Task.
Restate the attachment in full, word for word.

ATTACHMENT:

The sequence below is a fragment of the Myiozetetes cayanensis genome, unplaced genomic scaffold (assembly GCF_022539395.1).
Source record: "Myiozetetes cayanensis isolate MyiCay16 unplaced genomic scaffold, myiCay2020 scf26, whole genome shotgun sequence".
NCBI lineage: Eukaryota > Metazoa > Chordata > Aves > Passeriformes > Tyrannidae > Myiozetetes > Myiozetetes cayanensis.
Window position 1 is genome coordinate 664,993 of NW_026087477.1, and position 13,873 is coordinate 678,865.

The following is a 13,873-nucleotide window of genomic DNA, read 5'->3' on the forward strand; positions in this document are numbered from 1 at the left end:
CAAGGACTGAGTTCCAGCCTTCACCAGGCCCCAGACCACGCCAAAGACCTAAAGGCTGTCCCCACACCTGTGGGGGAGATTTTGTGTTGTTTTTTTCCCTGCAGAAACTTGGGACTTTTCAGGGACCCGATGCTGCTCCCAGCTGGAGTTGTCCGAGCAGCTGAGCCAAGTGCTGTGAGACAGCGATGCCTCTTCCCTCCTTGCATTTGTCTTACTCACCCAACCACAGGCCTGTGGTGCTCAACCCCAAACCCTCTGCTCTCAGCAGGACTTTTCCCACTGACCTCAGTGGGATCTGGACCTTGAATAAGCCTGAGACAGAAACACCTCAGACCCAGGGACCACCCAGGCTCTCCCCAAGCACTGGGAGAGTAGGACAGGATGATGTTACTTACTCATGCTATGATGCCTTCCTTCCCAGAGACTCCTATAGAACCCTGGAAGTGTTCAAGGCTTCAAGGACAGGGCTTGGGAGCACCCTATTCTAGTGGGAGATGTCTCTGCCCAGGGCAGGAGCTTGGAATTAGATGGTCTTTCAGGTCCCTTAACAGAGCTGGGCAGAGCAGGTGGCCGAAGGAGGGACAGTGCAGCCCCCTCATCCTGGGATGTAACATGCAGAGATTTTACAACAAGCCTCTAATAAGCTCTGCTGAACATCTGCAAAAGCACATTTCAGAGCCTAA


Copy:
The sequence below is a fragment of the Myiozetetes cayanensis genome, unplaced genomic scaffold (assembly GCF_022539395.1).
Source record: "Myiozetetes cayanensis isolate MyiCay16 unplaced genomic scaffold, myiCay2020 scf26, whole genome shotgun sequence".
NCBI lineage: Eukaryota > Metazoa > Chordata > Aves > Passeriformes > Tyrannidae > Myiozetetes > Myiozetetes cayanensis.
Window position 1 is genome coordinate 664,993 of NW_026087477.1, and position 13,873 is coordinate 678,865.

The following is a 13,873-nucleotide window of genomic DNA, read 5'->3' on the forward strand; positions in this document are numbered from 1 at the left end:
CAAGGACTGAGTTCCAGCCTTCACCAGGCCCCAGACCACGCCAAAGACCTAAAGGCTGTCCCCACACCTGTGGGGGAGATTTTGTGTTGTTTTTTTCCCTGCAGAAACTTGGGACTTTTCAGGGACCCGATGCTGCTCCCAGCTGGAGTTGTCCGAGCAGCTGAGCCAAGTGCTGTGAGACAGCGATGCCTCTTCCCTCCTTGCATTTGTCTTACTCACCCAACCACAGGCCTGTGGTGCTCAACCCCAAACCCTCTGCTCTCAGCAGGACTTTTCCCACTGACCTCAGTGGGATCTGGACCTTGAATAAGCCTGAGACAGAAACACCTCAGACCCAGGGACCACCCAGGCTCTCCCCAAGCACTGGGAGAGTAGGACAGGATGATGTTACTTACTCATGCTATGATGCCTTCCTTCCCAGAGACTCCTATAGAACCCTGGAAGTGTTCAAGGCTTCAAGGACAGGGCTTGGGAGCACCCTATTCTAGTGGGAGATGTCTCTGCCCAGGGCAGGAGCTTGGAATTAGATGGTCTTTCAGGTCCCTTAACAGAGCTGGGCAGAGCAGGTGGCCGAAGGAGGGACAGTGCAGCCCCCTCATCCTGGGATGTAACATGCAGAGATTTTACAACAAGCCTCTAATAAGCTCTGCTGAACATCTGCAAAAGCACATTTCAGAGCCTAA